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The Introduction of Montag- In the beginning of Fahrenheit 451, the main character Guy Montag lives a rather repetitive lifestyle and each night "...he returned to the firehouse (2)." He happily burned books all day and proudly wore his "...symbolic helmet numbered 451 (1)." However, Montag seems to be blunt and rather short spoken during this time. He seems to find his job to be decent enough and he finds, while burning books, that "it was a pleasure to burn (1)."
Influences of Clarisse- Later that day, Montag meets a seventeen year old girl whose "...face was slender and milk white (5)," named Clarisse. Clarisse is very intelligent and sparks Montag's interest in analyzing the smaller details in life. She once said that, "It's a lot of funnels and a lot of water poured down the spout and out the bottom, and them telling us it's wine when it's not (27)." This encourages Montag to look deeper into things and discover the brainwashing the government is inflicting on it's people.
Montag Is Sick At Home- Montag becomes "sick" shortly after his encounter with a woman and her books. The woman ended up being burned to death in attempts to rebel against the burning of her belongings. Montag eventually realizes that "There must be something in books, things we can't imagine, to make a woman stay in a burning house; there must be something there. You don't stay for nothing (48)." This is when Montag begins to truly find the value of books.
Montag Becomes A Student- Later in the book, Montag meets "..that old man in the black suit (70)," named Faber. Faber is an ex-English professor who loves books. Faber helps Montag formulate a plan for rebellion against the book burners, beginning with Beatty. This plan is cut short when Beatty begins to use books quotes like, "truth will come to light, murder will not be hid long (103)," to battle any of Montag's thoughts as to why “…knowledge is more than equivalent to force (103)," and the importance of intelligence.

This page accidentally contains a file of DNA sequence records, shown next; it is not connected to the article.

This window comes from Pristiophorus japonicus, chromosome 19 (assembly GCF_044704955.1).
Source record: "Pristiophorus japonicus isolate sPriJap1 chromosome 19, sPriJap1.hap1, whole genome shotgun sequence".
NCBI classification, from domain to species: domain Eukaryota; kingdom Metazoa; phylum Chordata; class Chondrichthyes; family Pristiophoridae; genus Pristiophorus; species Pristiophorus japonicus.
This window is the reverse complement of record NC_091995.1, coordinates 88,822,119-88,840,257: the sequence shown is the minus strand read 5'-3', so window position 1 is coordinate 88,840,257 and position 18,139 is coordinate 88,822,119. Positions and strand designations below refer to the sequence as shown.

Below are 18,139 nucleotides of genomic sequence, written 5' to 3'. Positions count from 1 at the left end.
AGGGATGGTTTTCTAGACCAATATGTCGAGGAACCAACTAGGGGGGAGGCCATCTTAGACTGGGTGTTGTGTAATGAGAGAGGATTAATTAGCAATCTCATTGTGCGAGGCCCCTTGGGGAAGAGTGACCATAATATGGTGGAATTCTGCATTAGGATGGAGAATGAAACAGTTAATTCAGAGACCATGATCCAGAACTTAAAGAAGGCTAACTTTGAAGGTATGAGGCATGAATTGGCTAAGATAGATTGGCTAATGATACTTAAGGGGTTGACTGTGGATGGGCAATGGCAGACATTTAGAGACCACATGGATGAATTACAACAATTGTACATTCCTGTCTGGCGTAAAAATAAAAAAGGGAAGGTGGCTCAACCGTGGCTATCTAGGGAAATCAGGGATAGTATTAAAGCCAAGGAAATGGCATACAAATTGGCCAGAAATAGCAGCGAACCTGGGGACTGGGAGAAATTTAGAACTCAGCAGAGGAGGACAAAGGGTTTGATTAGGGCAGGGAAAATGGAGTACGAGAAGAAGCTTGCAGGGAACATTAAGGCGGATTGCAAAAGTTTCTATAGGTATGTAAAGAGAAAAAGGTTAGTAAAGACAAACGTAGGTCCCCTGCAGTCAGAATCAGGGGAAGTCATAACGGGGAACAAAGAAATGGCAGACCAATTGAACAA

Montag Rebels- Shortly following Montag's initial plan for rebellion, Captain Beatty pulls up at Montag's home and is ready to burn everything. To make Montag feel regretful about his decision to hide books, Beatty ends up poking jokes at Montag. Beatty even burned the device allowing Faber and Montag to communicate. Montag responds by sending Beatty into a "…shrieking blaze, a jumping, sprawling gibbering mannikin no longer human or known, all writhing flame.. (113)," which results in Beatty's death.
Montag Finds Fulfillment- After Beatty's execution, Montag is a criminal on the run. After a different "Montag" is caught, the real Montag begins to think very deeply about life. He realizes that, "One of them had to stop burning. The sun wouldn't, certainly. So it looked as if Montag and the people he had worked with until a few short hours ago (134)." This concludes Fahrenheit 451, and leaves the reader and Montag in a state of being very analytical and lots of thinking.
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